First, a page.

A turning point in Rego’s life came after a series of personal tragedies. Her father died in 1966, and soon after, Willing was diagnosed with multiple sclerosis. In addition, her father’s company, now under Willing’s control, was facing collapse. These combined events caused Rego to plunge into depression and eventually seek the help of a Jungian psychoanalyst. Rego’s therapist encouraged her to explore in depth the fairy tales, myths, and biblical stories she had been surrounded with as a child, and which, according to Jungian thought, were a source of archetypal human behavioral patterns. Rego’s research into the origins of these tales—as well as favored illustrators as diverse as
-esque anthropomorphic canvases that play out frictions in Rego’s marriage. Therapy helped Rego realize that in Wife Cuts off Monkey’s Tale (1981), she was depicting her attempts to become independent from Willing, both as an artist and wife.
By the mid-1980s, Willing was entering the final stages of his illness. Tate curator Elena Crippa notes in the exhibition catalogue that this coincides with a major shift in Rego’s work, which takes on greater psychological depth and begins to use the body to express emotion. In the unsettling series “Girl and Dog” (1986), in which a young girl is seen toying with a dog in her care, Rego explores the complex emotions she experienced as her husband’s caretaker.
It is also at this time that her figures take on their familiar robust, sculptural quality. Surrounded by enigmatic symbolism and imagery, the characters in The Little Murderess (1987) and The Cadet and his Sister (1988) play out unsettling stories with conclusions that remain deliberately obscure.
Paula Rego, The Dance, 1988. Courtesy of the Tate and Kunstmuseum Den Haag.
Willing died in 1988, leaving her a letter in which he wrote, “I know you will paint even better. Trust yourself and you will be your own best friend.” Shortly after, Rego painted The Dance (1988), a nocturnal dreamlike composition in which her late husband appears twice: once, dancing with a woman who may be Rego, and again, with a woman who certainly isn’t (both Rego and Willing had affairs). To the left, a woman dances alone. Is this Rego embracing her new freedom? As in all her work, nothing is clear.
Certainly, she mourned his death. The 1994 series “Dog Women,” featuring women crouched and howling in animalistic poses, is seen as a raw expression of the grief Rego felt at the time. However, Laura Stamps, curator of modern and contemporary art at the Kunstmuseum Den Haag, points out that the series—created in the pastels that would increasingly come to dominate Rego’s work—have also been read as an attack on patriarchal depictions of the female form, particularly in
’s pastel scenes. “He was a voyeur of the female body, and in this series, we are voyeurs of female emotion,” Stamps told Artsy. “She is confronting art history, forcing us to not only look at the exterior of women, but also at what they are experiencing.”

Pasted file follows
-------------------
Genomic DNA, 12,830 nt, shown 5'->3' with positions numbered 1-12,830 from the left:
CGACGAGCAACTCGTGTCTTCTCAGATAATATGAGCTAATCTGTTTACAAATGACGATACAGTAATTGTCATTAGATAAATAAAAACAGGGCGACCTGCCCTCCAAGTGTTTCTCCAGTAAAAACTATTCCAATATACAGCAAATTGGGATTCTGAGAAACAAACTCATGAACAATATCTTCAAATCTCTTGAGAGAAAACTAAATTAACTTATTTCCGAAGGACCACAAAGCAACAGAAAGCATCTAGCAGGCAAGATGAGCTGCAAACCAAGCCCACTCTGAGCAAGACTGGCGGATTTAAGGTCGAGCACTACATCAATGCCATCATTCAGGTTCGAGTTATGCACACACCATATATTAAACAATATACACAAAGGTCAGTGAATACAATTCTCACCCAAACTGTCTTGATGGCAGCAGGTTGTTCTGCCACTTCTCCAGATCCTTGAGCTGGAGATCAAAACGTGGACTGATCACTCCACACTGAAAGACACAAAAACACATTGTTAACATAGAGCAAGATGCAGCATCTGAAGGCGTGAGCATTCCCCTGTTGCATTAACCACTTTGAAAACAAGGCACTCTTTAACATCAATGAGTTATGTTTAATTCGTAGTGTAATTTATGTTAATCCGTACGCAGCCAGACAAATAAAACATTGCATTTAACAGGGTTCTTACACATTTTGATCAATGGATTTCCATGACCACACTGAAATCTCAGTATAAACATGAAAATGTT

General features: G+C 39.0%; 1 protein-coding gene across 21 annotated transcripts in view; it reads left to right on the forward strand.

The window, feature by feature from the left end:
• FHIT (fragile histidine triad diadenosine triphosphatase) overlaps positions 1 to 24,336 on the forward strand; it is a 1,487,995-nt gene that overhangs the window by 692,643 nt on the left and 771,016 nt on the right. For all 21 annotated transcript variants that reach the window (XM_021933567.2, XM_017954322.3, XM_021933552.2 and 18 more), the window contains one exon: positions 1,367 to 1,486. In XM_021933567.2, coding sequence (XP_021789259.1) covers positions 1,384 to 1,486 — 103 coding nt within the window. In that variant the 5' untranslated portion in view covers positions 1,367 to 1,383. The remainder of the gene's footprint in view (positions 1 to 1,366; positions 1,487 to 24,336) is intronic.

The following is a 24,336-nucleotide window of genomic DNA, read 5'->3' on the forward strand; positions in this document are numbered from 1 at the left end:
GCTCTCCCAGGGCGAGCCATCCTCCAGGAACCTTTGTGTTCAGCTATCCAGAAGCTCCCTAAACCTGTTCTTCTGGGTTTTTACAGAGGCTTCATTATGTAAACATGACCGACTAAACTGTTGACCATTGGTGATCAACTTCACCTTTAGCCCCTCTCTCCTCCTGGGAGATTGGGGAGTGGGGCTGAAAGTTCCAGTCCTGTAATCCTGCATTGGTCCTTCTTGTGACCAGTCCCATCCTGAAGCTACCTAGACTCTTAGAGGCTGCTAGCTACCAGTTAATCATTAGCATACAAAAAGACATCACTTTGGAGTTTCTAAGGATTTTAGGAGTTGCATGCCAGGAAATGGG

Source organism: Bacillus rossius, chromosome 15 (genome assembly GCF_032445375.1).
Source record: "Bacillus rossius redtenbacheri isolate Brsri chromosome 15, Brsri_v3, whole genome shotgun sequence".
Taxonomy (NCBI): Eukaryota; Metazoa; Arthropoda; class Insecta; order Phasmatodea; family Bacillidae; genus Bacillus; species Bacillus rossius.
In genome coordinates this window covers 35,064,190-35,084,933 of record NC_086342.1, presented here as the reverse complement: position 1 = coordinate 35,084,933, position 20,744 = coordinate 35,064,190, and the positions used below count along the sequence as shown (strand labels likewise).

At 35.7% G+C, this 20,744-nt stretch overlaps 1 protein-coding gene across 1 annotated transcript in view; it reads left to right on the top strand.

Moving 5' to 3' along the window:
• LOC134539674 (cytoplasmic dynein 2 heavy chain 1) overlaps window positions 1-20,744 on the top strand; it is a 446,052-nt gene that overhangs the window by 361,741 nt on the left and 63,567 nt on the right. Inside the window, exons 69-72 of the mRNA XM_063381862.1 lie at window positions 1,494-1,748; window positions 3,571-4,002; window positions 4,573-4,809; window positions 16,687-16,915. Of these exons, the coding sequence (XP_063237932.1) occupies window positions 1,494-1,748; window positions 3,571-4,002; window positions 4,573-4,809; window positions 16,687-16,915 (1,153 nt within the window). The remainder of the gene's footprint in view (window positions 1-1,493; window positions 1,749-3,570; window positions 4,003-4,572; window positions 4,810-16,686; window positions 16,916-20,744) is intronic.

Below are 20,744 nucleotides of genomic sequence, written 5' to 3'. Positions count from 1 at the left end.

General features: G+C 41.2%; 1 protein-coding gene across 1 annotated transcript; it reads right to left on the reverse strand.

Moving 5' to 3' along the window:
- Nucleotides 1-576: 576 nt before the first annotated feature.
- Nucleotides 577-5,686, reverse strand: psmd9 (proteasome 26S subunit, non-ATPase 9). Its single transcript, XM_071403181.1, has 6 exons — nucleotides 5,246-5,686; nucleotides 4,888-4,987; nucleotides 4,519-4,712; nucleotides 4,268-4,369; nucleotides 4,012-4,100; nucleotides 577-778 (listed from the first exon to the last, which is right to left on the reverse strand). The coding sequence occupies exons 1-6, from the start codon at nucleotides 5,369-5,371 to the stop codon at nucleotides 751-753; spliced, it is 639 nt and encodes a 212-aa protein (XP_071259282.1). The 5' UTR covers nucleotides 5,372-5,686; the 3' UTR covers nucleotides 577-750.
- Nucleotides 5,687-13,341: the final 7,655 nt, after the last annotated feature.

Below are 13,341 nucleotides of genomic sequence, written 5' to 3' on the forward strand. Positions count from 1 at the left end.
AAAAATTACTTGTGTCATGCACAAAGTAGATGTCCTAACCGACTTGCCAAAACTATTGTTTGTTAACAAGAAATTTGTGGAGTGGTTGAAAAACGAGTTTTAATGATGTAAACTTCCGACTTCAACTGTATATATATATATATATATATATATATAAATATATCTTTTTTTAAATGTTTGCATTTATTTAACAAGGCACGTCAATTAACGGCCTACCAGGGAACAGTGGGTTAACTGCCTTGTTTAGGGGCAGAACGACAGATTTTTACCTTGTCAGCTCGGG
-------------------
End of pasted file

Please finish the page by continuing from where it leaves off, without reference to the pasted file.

Paula Rego, The Little Murderess, 1987. Courtesy of the artist and Kunstmuseum Den Haag.
Female experience has been at the heart of Rego’s work in recent decades, most notably in her series of pastels created after the 1998 referendum that failed to legalize abortion in Portugal. The viscerally powerful series pointedly features women and girls from all walks of life curled in agony from the procedure or crouched over basins and towels, waiting for it to take effect. Such was their impact that the series is credited with helping a second referendum pass in 2007.
More recently, Rego has addressed human trafficking and female genital mutilation. Featuring masked characters and the soft sculptural figures that Rego has created since the 1970s, these provocatively theatrical compositions recall the works of
, drawing her audience in with a false sense of security before they are forced to realize the full horror of what they are witnessing.
Paula Rego, The Pillowman, 2004. Courtesy of the artist and Kunstmuseum Den Haag.
Horror of a very different sort is on display in The Pillowman (2004), inspired by the play of the same name by British playwright Martin McDonagh. Rego recognized a kindred spirit in McDonagh, whose macabre tale shows the title character transporting people back to their childhood and persuading them to commit suicide in order to avoid an unhappy future. She takes the character as a springboard to explore her own life in three pastels, which Stamps believes to be among Rego’s finest work. “There are so many elements that make her works interesting, and in a way, they all come together in this,” Stamps said. “It’s about literature and play writing, theatrical settings, her personal life, the stories the church gives us, it’s all there.”